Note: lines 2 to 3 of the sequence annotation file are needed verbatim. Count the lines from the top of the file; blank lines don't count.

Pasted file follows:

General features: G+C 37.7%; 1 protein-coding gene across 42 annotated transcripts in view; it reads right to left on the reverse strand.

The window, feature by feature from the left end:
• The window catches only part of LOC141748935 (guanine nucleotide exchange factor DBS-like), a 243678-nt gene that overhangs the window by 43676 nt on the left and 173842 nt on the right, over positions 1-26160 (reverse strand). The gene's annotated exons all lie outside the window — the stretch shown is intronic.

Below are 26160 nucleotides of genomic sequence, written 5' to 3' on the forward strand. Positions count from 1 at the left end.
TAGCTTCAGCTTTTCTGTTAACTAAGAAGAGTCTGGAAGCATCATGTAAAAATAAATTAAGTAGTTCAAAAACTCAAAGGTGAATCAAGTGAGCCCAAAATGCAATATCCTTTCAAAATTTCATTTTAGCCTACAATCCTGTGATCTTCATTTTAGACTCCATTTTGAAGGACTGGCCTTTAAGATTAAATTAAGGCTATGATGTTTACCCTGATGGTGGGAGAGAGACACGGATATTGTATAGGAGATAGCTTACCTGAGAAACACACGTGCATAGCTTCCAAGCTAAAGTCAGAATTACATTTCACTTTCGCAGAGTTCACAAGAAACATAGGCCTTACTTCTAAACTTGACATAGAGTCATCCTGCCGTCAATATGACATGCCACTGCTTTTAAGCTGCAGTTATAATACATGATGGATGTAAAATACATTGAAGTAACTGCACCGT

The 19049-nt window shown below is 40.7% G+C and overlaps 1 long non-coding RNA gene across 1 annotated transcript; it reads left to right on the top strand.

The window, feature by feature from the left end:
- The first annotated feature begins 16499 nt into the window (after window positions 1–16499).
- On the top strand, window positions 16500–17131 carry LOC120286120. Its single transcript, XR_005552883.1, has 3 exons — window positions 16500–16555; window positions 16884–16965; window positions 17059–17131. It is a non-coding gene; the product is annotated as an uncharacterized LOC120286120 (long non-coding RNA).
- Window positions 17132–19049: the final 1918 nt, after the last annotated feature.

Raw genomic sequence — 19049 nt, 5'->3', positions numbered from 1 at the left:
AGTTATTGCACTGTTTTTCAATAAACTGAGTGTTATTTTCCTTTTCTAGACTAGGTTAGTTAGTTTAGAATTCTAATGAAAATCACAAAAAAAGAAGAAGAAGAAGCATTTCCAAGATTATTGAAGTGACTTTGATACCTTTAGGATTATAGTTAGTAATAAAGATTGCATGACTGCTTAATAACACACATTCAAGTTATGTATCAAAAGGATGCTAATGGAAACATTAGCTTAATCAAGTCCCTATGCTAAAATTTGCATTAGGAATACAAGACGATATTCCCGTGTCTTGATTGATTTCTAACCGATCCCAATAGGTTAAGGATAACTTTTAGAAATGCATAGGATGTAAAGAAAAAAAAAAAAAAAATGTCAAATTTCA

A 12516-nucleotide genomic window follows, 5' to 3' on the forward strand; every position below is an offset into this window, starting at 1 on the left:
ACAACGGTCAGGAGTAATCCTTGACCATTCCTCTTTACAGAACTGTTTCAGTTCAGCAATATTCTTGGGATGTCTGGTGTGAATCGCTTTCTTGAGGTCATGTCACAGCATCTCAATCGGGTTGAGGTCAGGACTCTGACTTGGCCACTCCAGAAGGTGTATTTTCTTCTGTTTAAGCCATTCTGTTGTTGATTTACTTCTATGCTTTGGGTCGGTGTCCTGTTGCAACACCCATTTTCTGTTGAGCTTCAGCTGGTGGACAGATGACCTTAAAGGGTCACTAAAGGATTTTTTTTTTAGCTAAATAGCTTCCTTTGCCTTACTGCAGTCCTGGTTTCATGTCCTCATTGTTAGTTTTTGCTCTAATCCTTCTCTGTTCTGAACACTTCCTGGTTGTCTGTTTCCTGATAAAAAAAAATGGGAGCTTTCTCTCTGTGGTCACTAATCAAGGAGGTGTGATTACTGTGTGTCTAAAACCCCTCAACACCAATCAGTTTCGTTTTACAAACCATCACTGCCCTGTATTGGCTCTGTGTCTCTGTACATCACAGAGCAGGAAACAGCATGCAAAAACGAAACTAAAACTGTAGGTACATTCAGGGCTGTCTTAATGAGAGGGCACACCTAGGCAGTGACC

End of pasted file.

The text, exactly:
The window, feature by feature from the left end:
• The window catches only part of LOC141748935 (guanine nucleotide exchange factor DBS-like), a 243678-nt gene that overhangs the window by 43676 nt on the left and 173842 nt on the right, over positions 1-26160 (reverse strand). The gene's annotated exons all lie outside the window — the stretch shown is intronic.